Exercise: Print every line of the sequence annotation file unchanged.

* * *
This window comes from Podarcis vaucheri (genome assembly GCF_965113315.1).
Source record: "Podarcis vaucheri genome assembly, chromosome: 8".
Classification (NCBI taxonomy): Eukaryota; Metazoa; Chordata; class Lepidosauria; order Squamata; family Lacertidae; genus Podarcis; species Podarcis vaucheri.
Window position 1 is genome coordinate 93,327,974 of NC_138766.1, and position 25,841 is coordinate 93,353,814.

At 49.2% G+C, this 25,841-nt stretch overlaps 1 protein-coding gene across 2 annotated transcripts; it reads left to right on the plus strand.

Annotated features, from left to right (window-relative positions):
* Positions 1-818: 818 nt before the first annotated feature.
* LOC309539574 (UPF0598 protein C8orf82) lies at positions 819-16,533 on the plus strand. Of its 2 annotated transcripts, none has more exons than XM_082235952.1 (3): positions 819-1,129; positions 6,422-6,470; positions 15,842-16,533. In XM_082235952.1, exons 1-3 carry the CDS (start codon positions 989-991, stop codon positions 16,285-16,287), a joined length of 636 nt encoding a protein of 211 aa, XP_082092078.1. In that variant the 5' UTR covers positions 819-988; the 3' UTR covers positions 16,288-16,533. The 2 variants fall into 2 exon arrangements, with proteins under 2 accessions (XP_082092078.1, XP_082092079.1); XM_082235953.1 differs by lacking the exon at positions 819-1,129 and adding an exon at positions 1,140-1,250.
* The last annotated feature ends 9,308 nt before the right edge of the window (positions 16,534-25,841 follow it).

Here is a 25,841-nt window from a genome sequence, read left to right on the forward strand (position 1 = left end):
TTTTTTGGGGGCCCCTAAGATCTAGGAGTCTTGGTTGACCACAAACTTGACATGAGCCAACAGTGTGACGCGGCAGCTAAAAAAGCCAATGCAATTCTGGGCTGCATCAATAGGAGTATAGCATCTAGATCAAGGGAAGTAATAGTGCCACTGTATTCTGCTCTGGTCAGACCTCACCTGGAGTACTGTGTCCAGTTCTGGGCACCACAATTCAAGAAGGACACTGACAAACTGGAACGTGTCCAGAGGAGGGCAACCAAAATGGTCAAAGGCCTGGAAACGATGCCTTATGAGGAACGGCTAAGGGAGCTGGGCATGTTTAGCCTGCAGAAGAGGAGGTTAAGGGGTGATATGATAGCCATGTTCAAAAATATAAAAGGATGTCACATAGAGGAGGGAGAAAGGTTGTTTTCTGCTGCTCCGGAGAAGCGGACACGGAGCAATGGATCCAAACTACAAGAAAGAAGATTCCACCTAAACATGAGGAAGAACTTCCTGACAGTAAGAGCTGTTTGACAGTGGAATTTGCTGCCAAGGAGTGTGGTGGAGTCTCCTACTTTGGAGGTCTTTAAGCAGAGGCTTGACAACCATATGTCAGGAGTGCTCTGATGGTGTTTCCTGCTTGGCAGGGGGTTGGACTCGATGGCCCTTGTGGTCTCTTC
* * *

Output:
This window comes from Podarcis vaucheri (genome assembly GCF_965113315.1).
Source record: "Podarcis vaucheri genome assembly, chromosome: 8".
Classification (NCBI taxonomy): Eukaryota; Metazoa; Chordata; class Lepidosauria; order Squamata; family Lacertidae; genus Podarcis; species Podarcis vaucheri.
Window position 1 is genome coordinate 93,327,974 of NC_138766.1, and position 25,841 is coordinate 93,353,814.

At 49.2% G+C, this 25,841-nt stretch overlaps 1 protein-coding gene across 2 annotated transcripts; it reads left to right on the plus strand.

Annotated features, from left to right (window-relative positions):
* Positions 1-818: 818 nt before the first annotated feature.
* LOC309539574 (UPF0598 protein C8orf82) lies at positions 819-16,533 on the plus strand. Of its 2 annotated transcripts, none has more exons than XM_082235952.1 (3): positions 819-1,129; positions 6,422-6,470; positions 15,842-16,533. In XM_082235952.1, exons 1-3 carry the CDS (start codon positions 989-991, stop codon positions 16,285-16,287), a joined length of 636 nt encoding a protein of 211 aa, XP_082092078.1. In that variant the 5' UTR covers positions 819-988; the 3' UTR covers positions 16,288-16,533. The 2 variants fall into 2 exon arrangements, with proteins under 2 accessions (XP_082092078.1, XP_082092079.1); XM_082235953.1 differs by lacking the exon at positions 819-1,129 and adding an exon at positions 1,140-1,250.
* The last annotated feature ends 9,308 nt before the right edge of the window (positions 16,534-25,841 follow it).

Here is a 25,841-nt window from a genome sequence, read left to right on the forward strand (position 1 = left end):
TTTTTTGGGGGCCCCTAAGATCTAGGAGTCTTGGTTGACCACAAACTTGACATGAGCCAACAGTGTGACGCGGCAGCTAAAAAAGCCAATGCAATTCTGGGCTGCATCAATAGGAGTATAGCATCTAGATCAAGGGAAGTAATAGTGCCACTGTATTCTGCTCTGGTCAGACCTCACCTGGAGTACTGTGTCCAGTTCTGGGCACCACAATTCAAGAAGGACACTGACAAACTGGAACGTGTCCAGAGGAGGGCAACCAAAATGGTCAAAGGCCTGGAAACGATGCCTTATGAGGAACGGCTAAGGGAGCTGGGCATGTTTAGCCTGCAGAAGAGGAGGTTAAGGGGTGATATGATAGCCATGTTCAAAAATATAAAAGGATGTCACATAGAGGAGGGAGAAAGGTTGTTTTCTGCTGCTCCGGAGAAGCGGACACGGAGCAATGGATCCAAACTACAAGAAAGAAGATTCCACCTAAACATGAGGAAGAACTTCCTGACAGTAAGAGCTGTTTGACAGTGGAATTTGCTGCCAAGGAGTGTGGTGGAGTCTCCTACTTTGGAGGTCTTTAAGCAGAGGCTTGACAACCATATGTCAGGAGTGCTCTGATGGTGTTTCCTGCTTGGCAGGGGGTTGGACTCGATGGCCCTTGTGGTCTCTTC